Book Review: God: The Most Unpleasant Character in All Fiction


Death Riding a Horse, Gustave Doré

Death Riding a Horse, Gustave Doré

Richard Dawkins drew a lot of Christianist wrath for his book The God Delusion. Likely the most controversial – well, incendiary, anyway – part of Dawkins’ atheist screed was the first sentence of Chapter 2:

The God of the Old Testament is arguably the most unpleasant character in all fiction: jealous and proud of it; a petty, unjust, unforgiving control freak; a vindictive, bloodthirsty ethnic cleanser; a misogynistic, homophobic, racist, infanticidal, genocidal, filicidal, pestilential, megalomaniacal, sadomasochistic, capriciously malevolent bully.

Dan Barker, a former ordained minister and now atheist, took up the challenge of documenting from The Bible each and all of Dawkins’ accusations. And does. In spades. The book is God: The Most Unpleasant Character in All Fiction. Using quotes directly from the Old Testament, Rev. Barker constructs what amounts to an extended indictment, showing a reader that the God of Love is anything but. And, of course, the words of the indictment come from the dictated Word of God. With the ghastly illustrations of Gustave Doré.

In Part I, Barker takes each element of Dawkins’ sentence and devotes a chapter to it, taking quotations directly from The Bible to illustrate, document and prove each of Dawkins’ accusations. The cumulative effect can be staggering. For “jealous,” as an example, Barker offers some 25 quotes – not to mention two Commandments – in which God announces he is jealous. Since jealousy is, fundamentally, insecurity, you have to wonder if omnipotence, omniscience and omnipresence include mental health. On the evidence, no.

The overall impression is that God is a childish, vindictive bully. Not unlike, say, Donald Trump. Except God claims the ability to throw curses, lightning bolts, world-wide floods and epidemics. God comes across as a bully who can only be placated with buckets of blood, burnt flesh or both.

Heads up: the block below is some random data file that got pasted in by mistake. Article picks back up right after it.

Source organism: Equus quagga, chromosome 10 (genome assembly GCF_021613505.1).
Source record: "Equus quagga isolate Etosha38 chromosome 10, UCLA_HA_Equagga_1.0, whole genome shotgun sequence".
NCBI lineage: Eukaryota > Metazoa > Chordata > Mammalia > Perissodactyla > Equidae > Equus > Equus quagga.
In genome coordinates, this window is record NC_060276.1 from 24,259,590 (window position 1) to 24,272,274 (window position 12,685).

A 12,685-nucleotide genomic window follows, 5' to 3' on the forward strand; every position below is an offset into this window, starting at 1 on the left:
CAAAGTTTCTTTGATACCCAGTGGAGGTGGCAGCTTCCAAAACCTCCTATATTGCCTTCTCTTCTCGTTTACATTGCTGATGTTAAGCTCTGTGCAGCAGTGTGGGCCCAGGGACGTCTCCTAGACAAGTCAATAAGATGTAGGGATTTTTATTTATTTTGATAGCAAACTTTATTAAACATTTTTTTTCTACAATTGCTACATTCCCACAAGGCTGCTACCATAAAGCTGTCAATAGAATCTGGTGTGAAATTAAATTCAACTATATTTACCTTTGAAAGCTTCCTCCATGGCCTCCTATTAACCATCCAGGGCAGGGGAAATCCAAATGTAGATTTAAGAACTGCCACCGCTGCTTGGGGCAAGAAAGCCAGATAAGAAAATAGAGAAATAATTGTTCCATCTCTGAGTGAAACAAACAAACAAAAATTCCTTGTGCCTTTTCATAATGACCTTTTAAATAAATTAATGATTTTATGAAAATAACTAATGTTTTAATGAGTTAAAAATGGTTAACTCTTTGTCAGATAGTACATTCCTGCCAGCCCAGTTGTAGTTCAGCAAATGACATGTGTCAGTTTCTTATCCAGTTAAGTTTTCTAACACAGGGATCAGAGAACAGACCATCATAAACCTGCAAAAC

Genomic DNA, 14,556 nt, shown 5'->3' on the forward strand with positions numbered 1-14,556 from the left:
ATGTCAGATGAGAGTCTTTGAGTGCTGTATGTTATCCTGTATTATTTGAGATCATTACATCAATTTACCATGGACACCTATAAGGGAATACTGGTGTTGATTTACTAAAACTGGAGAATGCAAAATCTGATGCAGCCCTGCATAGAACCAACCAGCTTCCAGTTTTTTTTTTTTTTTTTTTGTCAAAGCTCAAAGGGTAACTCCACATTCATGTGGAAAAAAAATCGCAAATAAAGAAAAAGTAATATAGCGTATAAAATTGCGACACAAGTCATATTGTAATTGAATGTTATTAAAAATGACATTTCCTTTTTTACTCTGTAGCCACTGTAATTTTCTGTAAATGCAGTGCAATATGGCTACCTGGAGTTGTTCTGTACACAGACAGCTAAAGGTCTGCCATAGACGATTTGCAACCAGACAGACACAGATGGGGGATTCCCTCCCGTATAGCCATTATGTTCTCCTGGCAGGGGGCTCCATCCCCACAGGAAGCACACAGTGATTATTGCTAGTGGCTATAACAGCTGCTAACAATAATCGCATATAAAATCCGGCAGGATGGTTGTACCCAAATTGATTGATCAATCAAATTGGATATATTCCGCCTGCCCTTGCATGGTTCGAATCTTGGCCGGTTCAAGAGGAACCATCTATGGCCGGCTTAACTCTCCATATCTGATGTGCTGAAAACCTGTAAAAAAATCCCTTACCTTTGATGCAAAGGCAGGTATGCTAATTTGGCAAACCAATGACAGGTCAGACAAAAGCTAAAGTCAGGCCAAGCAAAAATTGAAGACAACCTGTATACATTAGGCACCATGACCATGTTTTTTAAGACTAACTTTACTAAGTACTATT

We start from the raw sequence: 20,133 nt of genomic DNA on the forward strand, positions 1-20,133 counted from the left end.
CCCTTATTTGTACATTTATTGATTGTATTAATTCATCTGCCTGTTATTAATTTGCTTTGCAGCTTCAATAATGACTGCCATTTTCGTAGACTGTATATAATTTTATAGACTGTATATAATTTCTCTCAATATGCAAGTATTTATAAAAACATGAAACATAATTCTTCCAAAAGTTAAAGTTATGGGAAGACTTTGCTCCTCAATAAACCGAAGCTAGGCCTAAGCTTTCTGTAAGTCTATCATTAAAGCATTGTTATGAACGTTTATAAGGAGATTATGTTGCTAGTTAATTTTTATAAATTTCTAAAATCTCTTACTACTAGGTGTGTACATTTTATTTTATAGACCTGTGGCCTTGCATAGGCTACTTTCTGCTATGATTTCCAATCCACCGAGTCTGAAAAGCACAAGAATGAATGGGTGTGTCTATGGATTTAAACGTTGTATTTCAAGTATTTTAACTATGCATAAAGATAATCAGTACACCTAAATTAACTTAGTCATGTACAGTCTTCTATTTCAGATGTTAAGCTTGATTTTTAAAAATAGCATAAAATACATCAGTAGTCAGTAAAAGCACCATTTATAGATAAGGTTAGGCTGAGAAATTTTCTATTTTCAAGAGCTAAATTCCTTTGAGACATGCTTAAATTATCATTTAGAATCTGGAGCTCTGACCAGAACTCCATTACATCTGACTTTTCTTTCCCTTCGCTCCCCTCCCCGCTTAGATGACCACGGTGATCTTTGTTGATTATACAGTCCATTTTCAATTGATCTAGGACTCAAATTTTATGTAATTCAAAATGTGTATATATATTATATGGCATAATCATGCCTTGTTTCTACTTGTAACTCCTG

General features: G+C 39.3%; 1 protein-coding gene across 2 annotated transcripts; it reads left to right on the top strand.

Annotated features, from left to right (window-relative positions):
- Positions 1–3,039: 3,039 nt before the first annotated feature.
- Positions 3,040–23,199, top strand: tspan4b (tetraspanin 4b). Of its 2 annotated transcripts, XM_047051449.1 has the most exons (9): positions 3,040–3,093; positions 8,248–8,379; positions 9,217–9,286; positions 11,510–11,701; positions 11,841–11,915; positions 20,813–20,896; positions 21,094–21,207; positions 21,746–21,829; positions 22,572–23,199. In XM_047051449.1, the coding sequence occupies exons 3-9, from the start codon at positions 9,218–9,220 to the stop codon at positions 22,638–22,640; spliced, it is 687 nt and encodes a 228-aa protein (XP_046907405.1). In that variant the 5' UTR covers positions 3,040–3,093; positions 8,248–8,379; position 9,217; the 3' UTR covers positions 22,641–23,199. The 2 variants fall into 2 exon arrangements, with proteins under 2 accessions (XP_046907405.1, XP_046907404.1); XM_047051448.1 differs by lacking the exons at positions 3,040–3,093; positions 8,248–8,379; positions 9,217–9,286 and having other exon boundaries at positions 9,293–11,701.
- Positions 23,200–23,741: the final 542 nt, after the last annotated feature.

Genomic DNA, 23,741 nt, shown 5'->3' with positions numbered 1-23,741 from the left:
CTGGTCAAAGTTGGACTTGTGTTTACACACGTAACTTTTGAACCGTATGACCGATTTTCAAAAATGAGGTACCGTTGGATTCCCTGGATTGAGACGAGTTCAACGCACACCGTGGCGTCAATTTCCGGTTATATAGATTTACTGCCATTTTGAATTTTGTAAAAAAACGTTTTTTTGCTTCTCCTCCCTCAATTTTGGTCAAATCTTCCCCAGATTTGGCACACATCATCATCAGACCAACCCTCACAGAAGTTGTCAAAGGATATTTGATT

Barker concludes that Dawkins was too kind, and in Part 2 of his indictment, adds psychopathologies that Dawkins overlooked: that God is also a pyromaniacal, angry, merciless, curse-hurling, aborticidal, cannibalistic slavemonger. And then proceeds to document those character traits with specific examples from the Old Testament as well.

It certainly isn’t what WC remembers from Bible School. But it certainly is what The Bible actually says.

In his final chapter, Barker dismantles the claim that the God of the New Testament is a better, more mellow fellow. After all, Barker points out, Jesus claimed to be God incarnate, the same deity who bullied his way through the Old Testament. Not a chip off the Old Block but the Old Block himself. And to remove any ambiguity, Jesus is also quoted as saying,

Do not think that I have come to bring peace to the earth; I have come not to bring peace but a sword. For I have come to set a man against his father, and a daughter against her mother, and a daughter-in-law against her mother-in-law, and one’s foes shall be members of one’s own household. (Matthew 10:34-36)

Barker asks at the end of his book, should we choose reason and human kindness or should we serve the most unpleasant character in all fiction? The question kind of answers itself. As a lawyer, WC has found that most effective arguments he can make are those where he can takes the opposition’s words and prove his own case from them. Barker does so, and very effectively.

An interesting, effective read. Recommended.

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